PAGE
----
Building the Space Force: Where to Start
As the time approaches when the United States Space Force becomes a reality, questions about what it will do, how it will be manned, etc, etc… continue. Former Secretary of the Air Force, Deborah Lee James, made clear her opposition to this new force. Dr. Heather Wilson, current Secretary of the Air Force, seems somewhat supportive of such a concept, albeit in a lukewarm sort of way. The arguments against this new force seem to stem from the fact that the U.S. Air Force is already doing much of what the proposed Space Force may end up doing. As always, cost is also a concern.
Instead of creating a sixth service, I recommend radically reorganizing the U.S. Air Force (USAF), using its manpower and existing resources as the foundation for establishing the Space Force. In doing so, I recommend not only consolidating the space personnel and assets of the other services but also stripping the USAF of its fighter platforms and turning those over to the U.S. Army (and re-establish the Army Air Corps) - allowing it to control and defend the airspace of the areas they’re fighting in and on, retiring most (perhaps all) of the heavy bomber fleet as “strategic bombing” seems a bit outdated since the introduction of the ballistic missile (see Robert Farley’s book “Grounded: The Case for Abolishing the United States Air Force”) - not to mention the absurdity of using bombers as “close air support” platforms, and refocusing the remnants of the USAF on developing, launching, managing, and protecting space-based platforms, executing cyber warfare, ballistic missile defense, and strategic airlift…thus a new organization from an existing one.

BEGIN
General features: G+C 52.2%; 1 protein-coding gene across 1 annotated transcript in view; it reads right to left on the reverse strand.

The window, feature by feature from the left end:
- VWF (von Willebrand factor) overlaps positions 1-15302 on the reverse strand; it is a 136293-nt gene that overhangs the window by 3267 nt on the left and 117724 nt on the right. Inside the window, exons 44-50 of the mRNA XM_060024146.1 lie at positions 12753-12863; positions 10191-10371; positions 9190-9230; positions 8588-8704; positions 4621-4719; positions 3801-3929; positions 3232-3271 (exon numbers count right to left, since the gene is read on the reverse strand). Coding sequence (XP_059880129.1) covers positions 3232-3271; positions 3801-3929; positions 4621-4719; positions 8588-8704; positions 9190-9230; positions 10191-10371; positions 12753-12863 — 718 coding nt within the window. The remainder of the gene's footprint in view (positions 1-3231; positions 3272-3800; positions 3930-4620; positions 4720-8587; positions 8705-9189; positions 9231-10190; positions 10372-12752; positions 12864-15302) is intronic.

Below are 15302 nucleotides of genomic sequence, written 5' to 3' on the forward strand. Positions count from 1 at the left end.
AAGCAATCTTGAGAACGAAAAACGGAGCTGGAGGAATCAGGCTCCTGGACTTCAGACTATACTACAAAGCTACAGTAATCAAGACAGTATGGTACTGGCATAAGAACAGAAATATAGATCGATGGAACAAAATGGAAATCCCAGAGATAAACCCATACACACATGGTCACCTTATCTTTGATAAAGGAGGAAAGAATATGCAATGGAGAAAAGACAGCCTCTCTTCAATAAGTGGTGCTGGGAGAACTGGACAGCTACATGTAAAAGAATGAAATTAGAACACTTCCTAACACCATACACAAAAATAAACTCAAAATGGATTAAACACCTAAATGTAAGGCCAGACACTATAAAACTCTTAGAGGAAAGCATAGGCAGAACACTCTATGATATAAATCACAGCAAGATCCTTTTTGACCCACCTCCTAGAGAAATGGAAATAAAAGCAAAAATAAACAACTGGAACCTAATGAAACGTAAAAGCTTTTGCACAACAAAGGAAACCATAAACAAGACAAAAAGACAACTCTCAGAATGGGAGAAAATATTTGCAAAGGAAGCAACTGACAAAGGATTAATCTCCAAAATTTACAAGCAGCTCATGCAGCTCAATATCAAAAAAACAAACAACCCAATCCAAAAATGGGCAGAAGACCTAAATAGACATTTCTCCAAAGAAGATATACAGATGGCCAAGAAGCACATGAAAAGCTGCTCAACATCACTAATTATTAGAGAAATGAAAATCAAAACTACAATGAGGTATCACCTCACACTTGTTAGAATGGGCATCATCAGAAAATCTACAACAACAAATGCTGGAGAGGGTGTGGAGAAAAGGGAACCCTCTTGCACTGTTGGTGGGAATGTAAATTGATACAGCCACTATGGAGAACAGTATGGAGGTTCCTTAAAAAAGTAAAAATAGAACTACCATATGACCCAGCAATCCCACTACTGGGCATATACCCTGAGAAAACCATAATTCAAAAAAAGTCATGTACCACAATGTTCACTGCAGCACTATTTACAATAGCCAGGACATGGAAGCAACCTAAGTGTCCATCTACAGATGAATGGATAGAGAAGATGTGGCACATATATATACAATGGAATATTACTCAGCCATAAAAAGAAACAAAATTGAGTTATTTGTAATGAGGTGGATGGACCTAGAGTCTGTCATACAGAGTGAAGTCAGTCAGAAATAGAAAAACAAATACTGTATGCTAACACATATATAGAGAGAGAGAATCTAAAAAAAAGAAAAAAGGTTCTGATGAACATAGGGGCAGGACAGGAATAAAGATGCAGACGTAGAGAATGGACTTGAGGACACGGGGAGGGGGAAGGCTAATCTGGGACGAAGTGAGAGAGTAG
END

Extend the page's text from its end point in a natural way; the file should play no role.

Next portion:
In addition to updating an existing organization based on new technologies, new space-oriented threats (China, Russia), and the criticality of space-based assets to our national security, infrastructure, and modern way of life, a reorganization would likely be far cheaper than the “billions of dollars” the Deputy Secretary of Defense said a new, sixth service might cost. No new service infrastructure, no new attendant staff and overhead, etc…just a refocus of the existing U.S. Air Force into the U.S. Space Force. This may also be the opportunity to put the Gen McPeak USAF uniform into use (no cringing allowed).
Air dominance may not require an independent service, but space dominance does as much of our way of life is now tied to space-based assets. The USAF is already heavily involved in space. Let’s reorganize them so they can totally immerse themselves in that environment to protect our national interests and, perhaps, even save a little money in doing so.